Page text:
But as Fine Gael trotted out the Olympic silver medallist to be their local election candidate on his South Dublin home turf, he only seemed to have the vaguest idea who the Blueshirts were or what they were about.
Asked why he was standing for Fine Gael, Mr Egan sort of shrugged and said: “It didn’t really matter what party it was to be honest.”
As he spoke, cabinet minister, and Kenny’s new political minder, Frances Fitzgerald, tried to keep her smile as tightly fixed as ever, but inside you sensed she wanted to scream.
Pressed to expand on his new found love for Fine Gael, Kenny — who prefers to be called Kenneth because: “That’s what my mam calls me,” — declared: “I was approached by Minister Fitzgerald, I wasn’t approached by anyone else,” before again stressing that the party was irrelevant.
Perhaps Fine Gael could adopt that as its slogan for the crunch May showdown: “Vote No 1 For The Irrelevant Party: The Party That Doesn’t Matter.”
Once his deep commitment to Fine Gael had been established we moved onto Kenny’s, sorry, Kenneth’s views on freedom of speech, when, in a somewhat profound soundbite, he announced: “Yeah. I say yeah to that. Free speech. Definitely.”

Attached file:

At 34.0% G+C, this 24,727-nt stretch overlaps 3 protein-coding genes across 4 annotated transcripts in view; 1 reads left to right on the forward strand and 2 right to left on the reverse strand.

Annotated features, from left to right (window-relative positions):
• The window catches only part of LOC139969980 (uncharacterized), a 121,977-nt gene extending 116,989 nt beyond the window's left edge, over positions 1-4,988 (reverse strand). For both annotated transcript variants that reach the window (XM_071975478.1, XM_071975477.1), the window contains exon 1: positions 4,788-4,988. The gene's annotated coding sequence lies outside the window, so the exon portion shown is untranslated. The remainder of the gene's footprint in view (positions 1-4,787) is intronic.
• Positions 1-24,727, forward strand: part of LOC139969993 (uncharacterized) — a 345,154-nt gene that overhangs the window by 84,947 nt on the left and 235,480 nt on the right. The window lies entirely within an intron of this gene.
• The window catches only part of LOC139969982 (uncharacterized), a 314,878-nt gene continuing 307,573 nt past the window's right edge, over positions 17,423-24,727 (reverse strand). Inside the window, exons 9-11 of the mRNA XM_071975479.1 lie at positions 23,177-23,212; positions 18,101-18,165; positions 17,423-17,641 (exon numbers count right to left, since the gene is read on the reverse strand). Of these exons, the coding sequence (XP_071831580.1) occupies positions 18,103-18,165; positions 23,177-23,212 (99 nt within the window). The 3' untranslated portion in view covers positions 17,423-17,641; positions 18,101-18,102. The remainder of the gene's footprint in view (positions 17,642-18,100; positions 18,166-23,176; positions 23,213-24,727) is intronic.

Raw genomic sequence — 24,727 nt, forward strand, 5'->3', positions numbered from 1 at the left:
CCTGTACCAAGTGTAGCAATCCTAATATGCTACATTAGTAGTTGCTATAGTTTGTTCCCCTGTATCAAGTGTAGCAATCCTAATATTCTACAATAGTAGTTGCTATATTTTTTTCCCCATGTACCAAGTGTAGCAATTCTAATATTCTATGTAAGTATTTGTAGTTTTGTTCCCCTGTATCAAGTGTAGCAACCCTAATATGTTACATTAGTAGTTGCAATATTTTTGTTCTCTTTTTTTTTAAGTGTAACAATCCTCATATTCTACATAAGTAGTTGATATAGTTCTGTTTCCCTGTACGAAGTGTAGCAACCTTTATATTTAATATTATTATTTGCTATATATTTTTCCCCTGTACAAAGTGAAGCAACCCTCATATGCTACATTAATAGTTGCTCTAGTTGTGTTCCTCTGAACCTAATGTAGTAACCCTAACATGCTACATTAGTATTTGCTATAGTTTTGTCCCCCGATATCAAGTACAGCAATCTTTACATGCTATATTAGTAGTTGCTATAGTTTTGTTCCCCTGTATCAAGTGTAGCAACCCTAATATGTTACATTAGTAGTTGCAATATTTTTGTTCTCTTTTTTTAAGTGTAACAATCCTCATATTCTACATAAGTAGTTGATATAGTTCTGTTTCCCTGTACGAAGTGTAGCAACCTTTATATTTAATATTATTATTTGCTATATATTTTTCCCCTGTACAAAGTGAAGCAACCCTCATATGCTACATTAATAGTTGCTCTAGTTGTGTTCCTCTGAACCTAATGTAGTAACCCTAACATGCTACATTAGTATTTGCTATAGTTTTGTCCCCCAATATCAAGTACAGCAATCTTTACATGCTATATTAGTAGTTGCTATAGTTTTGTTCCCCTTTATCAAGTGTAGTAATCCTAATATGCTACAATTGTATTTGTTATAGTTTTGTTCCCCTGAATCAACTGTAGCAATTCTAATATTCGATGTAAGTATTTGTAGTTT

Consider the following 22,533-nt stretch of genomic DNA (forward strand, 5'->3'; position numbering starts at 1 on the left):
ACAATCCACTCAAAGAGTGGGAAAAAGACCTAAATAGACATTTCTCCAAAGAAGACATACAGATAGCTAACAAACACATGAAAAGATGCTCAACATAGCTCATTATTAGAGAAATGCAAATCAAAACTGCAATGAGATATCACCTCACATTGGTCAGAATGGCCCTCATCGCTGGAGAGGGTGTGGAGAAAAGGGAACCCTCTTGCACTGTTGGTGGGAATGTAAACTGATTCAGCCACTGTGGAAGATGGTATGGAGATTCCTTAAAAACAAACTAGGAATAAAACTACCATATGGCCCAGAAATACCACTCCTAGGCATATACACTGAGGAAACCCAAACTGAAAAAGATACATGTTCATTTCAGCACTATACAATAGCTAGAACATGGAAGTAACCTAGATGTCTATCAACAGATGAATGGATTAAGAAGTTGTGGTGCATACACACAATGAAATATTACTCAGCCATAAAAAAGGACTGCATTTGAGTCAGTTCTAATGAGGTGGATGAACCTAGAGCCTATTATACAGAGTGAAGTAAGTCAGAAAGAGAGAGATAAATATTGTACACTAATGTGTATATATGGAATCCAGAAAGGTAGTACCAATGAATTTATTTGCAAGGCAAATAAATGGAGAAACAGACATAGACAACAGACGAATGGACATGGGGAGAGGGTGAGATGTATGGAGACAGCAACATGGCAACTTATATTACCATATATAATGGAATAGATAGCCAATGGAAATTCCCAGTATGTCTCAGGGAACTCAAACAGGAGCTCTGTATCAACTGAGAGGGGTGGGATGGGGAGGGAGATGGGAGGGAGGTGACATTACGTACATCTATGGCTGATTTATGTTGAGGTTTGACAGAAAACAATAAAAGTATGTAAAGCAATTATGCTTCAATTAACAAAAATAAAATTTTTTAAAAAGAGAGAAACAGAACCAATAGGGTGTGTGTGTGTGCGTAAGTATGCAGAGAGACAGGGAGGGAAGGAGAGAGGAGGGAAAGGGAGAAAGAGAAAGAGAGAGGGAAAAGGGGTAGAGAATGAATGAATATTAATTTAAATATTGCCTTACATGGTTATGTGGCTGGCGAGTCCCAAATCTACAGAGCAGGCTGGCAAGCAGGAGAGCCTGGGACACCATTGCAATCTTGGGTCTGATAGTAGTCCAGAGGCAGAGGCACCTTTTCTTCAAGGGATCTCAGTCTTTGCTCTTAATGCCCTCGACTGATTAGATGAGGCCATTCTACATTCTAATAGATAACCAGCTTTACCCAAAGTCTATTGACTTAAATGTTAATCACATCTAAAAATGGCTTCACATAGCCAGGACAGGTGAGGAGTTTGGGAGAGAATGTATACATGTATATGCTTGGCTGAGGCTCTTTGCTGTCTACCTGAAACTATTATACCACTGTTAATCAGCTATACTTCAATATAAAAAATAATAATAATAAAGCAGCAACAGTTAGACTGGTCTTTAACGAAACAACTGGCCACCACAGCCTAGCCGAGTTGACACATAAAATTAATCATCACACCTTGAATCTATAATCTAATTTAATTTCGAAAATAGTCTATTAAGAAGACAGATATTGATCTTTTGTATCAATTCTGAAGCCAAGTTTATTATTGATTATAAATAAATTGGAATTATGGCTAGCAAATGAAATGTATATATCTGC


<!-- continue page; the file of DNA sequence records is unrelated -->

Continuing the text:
Mr Egan’s much publicised battles with addiction dominated his explanations for wanting to run as he said he could use his experiences to help young people in the community tread a different path to his own.
And as policies go there are certainly far worse ones to run on — Fine Gael’s record in Government being an obvious example.
“I’ve made lots of mistakes in my day. I know I have. I’ve been upfront and honest about that. If I can help youth in my local area, that’s all I ask of myself. I’ll be honest with them, I’ll tell them my stories — and I have some horror stories.”
When tiresome council matters like planning issues were raised, Kenneth insisted he would “stick to what he knows” at first.
But he did seem to grasp what it is going to be like on the doorstep in austerity Ireland: “I’ll probably get a few F-offs, but that’s part of it.”
As Mr Egan made it clear, Ms Fitzgerald had done all the chasing to get him on board, highlighting Fine Gael’s previous risky flirtation with “celebrity” candidates — the political, walking timebomb George Lee springing to mind.
And, much to the obvious delight of sitting TD Ms Fitzgerald, Kenneth refused to rule out a future stab at the Dáil.
Thankfully, boxing cliches were kept to a minimum at the campaign launch, but Mr Egan certainly seemed fighting fit in a blue jacket and black and white cartoon t-shirt.
Asked who the person depicted on the t-shirt was, he said: “Einstein, I think it’s Einstein. I’m not sure.”